Depression, Anxiety & Alcohol - Fillan Healthcare

Depression, Anxiety & Alcohol

Counselling at Fillan HealthcareConcerned about depression, anxiety & alcohol? Depression, anxiety and stress all intertwine and can impact on functioning significantly. People cope in different ways and one way is through alcohol. If you or or family are concerned about the amount that you drink, then it is possible you maybe suffering from depression or anxiety.

If so we will be able to help you.


Many of us who are leading busy lives struggle at times to focus and manage our attention due to all the distractions that we have.

Our modern 21st Century life has many distractions vying for our attention with the many platforms for communication being a good example. How many times have you dealt with simultaneous text conversations, email conversations and real time conversations at once?

If you have said to yourself ‘I wish there were more hours in the day’ you are at danger of being overloaded with stress.

Stress is a physiological response the mind/body has in response to any emotional, physical or environmental stressor that we encounter. We are programmed to do this as organisms and within the short term it is a beneficial survival response.

When faced with a threat the body releases stress hormones (cortisol and adrenaline) with increases the heart rate and causes blood pressure to rise. There is also an increase in blood glucose, an increase in blood lipid levels and an increase in protein breakdown of muscle and connective tissue into glucose for energy. These are all part of the flight or fight response and prime our body for action.

Chronic stress can have a negative impact on the body in association with these changes, it can lead to high blood pressure, insulin resistance due to constant high blood glucose, an increase in emotional responses (rather than thought out logical responses and decreased concentration. The decrease in serotonin levels and increase in adrenalin levels can lead to anxiety and depression.

This means that people who are chronically stressed can be irritable; suffer from mood changes, tension headaches, decreased sex drive, appetite changes and chronic fatigue.


When emptiness and despair take hold and won’t go away, it may be depression. More than just the temporary “blues,” the lows of depression make it tough to function and enjoy life.

Depression can make you feel helpless, hopeless, or empty and numb; but there’s a lot you can do to change how you feel. With help and support, you can overcome depression and get your life back.

The key to recovery is to start small and take things one day at a time.

Feeling better takes time, but you can get there if you make positive choices for yourself each day and draw on the support of others.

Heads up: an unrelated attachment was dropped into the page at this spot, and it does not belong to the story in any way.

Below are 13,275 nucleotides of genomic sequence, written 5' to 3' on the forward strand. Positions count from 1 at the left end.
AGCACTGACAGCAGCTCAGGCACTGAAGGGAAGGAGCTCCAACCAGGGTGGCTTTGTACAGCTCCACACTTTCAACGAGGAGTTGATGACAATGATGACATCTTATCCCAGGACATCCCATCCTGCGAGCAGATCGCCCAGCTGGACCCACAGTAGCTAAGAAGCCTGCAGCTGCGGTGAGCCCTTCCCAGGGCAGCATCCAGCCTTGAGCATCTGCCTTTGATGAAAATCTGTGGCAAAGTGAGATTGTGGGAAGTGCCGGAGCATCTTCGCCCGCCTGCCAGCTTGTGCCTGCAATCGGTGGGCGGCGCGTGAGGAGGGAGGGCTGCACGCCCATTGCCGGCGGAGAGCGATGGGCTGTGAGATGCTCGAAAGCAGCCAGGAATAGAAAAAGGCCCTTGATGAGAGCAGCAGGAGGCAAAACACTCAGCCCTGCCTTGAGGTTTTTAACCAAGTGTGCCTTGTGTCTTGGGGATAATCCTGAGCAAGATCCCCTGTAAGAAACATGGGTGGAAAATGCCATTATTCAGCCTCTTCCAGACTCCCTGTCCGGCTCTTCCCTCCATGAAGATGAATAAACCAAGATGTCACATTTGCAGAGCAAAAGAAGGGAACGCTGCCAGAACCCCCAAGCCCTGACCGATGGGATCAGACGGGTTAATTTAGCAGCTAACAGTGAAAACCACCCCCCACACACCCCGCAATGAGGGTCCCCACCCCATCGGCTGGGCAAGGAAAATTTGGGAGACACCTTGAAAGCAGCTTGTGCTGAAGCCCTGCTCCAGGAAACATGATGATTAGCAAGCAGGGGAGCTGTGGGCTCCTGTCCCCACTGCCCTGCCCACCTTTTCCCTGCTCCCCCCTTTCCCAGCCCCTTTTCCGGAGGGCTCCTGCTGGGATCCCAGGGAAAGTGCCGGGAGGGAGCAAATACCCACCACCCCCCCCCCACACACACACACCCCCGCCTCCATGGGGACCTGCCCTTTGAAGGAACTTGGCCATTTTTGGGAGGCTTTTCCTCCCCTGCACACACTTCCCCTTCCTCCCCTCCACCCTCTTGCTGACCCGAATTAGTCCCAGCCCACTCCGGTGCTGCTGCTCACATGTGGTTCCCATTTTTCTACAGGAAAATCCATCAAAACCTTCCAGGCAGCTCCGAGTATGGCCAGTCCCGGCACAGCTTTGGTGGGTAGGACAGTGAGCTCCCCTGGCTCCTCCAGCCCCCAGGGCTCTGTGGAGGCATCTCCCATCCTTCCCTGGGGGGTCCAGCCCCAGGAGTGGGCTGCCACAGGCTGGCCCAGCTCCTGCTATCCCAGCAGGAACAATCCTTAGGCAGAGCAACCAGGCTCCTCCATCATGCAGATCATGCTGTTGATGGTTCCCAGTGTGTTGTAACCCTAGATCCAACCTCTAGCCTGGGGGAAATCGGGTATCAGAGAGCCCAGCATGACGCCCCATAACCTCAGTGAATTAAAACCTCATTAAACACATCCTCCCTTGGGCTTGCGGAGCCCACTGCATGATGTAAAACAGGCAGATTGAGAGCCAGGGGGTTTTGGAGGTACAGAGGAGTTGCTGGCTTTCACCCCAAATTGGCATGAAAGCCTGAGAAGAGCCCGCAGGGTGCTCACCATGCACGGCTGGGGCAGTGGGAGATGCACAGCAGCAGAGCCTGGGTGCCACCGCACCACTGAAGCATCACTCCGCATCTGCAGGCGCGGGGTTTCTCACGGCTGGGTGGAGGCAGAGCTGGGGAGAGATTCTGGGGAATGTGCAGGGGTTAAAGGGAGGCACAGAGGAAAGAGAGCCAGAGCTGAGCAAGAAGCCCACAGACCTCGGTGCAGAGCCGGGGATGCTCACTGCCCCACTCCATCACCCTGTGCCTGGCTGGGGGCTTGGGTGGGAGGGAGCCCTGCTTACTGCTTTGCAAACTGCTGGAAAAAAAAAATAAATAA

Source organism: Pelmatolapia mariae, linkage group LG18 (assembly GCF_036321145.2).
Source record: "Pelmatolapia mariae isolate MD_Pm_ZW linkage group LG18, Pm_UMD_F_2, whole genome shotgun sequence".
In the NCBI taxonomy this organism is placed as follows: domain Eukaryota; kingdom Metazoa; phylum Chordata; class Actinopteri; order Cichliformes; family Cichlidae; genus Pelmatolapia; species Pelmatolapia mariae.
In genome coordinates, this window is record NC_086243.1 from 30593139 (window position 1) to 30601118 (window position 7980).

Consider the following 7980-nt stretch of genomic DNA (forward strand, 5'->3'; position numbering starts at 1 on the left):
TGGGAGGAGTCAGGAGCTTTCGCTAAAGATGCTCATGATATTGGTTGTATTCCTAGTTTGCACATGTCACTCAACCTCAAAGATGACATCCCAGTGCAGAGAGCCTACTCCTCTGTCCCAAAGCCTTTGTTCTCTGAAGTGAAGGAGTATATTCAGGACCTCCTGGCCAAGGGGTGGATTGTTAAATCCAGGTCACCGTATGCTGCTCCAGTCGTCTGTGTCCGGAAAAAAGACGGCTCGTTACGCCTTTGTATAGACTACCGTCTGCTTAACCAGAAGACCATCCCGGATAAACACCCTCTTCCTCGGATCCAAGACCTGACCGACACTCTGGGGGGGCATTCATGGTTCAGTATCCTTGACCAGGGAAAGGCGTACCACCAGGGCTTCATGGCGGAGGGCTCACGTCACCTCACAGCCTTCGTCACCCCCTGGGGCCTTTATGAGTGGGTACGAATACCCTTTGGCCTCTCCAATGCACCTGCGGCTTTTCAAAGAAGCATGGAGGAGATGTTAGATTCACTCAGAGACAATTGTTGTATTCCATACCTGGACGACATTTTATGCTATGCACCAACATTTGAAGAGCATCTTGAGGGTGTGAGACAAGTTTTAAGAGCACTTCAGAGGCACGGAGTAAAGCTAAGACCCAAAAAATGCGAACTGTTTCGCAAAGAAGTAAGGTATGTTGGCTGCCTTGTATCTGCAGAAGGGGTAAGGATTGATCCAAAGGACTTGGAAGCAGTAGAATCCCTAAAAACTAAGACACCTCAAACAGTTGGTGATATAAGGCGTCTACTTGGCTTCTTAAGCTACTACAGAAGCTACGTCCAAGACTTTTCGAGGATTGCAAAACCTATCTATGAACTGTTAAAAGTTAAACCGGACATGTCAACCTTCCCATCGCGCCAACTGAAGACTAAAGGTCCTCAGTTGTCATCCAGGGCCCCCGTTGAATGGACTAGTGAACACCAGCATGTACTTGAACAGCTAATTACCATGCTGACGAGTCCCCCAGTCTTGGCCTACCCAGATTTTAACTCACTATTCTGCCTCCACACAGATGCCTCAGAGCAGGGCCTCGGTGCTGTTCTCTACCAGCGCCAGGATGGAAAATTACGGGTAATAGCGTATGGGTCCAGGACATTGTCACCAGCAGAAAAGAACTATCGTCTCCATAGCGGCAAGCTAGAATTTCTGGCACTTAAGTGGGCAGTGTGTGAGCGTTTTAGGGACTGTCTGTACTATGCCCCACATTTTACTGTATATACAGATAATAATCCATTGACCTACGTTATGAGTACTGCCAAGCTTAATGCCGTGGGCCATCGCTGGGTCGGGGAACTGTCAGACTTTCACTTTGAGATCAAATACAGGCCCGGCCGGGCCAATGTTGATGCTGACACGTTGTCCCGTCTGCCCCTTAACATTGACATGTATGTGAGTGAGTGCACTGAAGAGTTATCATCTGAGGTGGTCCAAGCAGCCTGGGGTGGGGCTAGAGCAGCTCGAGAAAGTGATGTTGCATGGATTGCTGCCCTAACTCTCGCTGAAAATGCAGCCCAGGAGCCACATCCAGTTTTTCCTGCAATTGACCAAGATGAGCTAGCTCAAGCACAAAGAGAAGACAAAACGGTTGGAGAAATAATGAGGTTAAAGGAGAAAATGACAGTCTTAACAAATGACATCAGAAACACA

Family and friends are often the first line of defense in the fight against depression. That’s why it’s important to understand the signs and symptoms of depression. You may notice the problem in a depressed loved one before he or she does, and your influence and concern can motivate that person to seek help.

There’s a natural impulse to want to fix the problems of people we love, but you can’t control a loved one’s depression. If you think that someone you know has depression, you might fear that if you bring up your worries he or she will get angry, feel insulted, or ignore your concerns. You may be unsure what questions to ask or how to be supportive.

If you don’t know where to start, the following suggestions may help. But remember that being a compassionate listener is much more important than giving advice. Encourage the depressed person to talk about his or her feelings, and be willing to listen without judgment.

Don’t expect a single conversation to be the end of it. Depressed people tend to withdraw from others and isolate themselves. You may need to express your concern and willingness to listen over and over again. Be gentle, yet persistent.

Depression can be a debilitating illness and it’s treatment may involve medication, talking therapy or a combination of the two.


If you identify with several of the following signs and symptoms, and they just won’t go away, you may be suffering from an anxiety disorder.

  • Are you constantly tense, worried, or on edge?
  • Does your anxiety interfere with your work, school, or family responsibilities?
  • Are you plagued by fears that you know are irrational, but can’t shake?
  • Do you believe that something bad will happen if certain things aren’t done a certain way?
  • Do you avoid everyday situations or activities because they cause you anxiety?
  • Do you experience sudden, unexpected attacks of heart-pounding panic?
  • Do you feel like danger and catastrophe are around every corner?

Anxiety is the unpleasant feeling of fear that we all have experienced at some point in our lives. It is becomes a disorder when it is frequent and becomes overwhelming.

The physical effects of anxiety may include a fast heart rate, heart palpitations, tension, nausea, chest pain, tension headaches and shortness of breath.

As the body prepares to deal with the perceived threat blood pressure, heart rate, perspiration and blood flow to the major muscles groups is increased. External signs of anxiety may include sweating, trembling and pallor.

For someone who suffers from anxiety this may lead to a panic attack during which the person feels as though they are dying or losing control.

There are six major types of anxiety disorders, each with their own distinct symptom profile: generalized anxiety disorder, obsessive-compulsive disorder, panic disorder (anxiety attacks), phobia, post-traumatic stress disorder, and social anxiety disorder.

Treatment may involve medication, talking therapy or a combination of the two.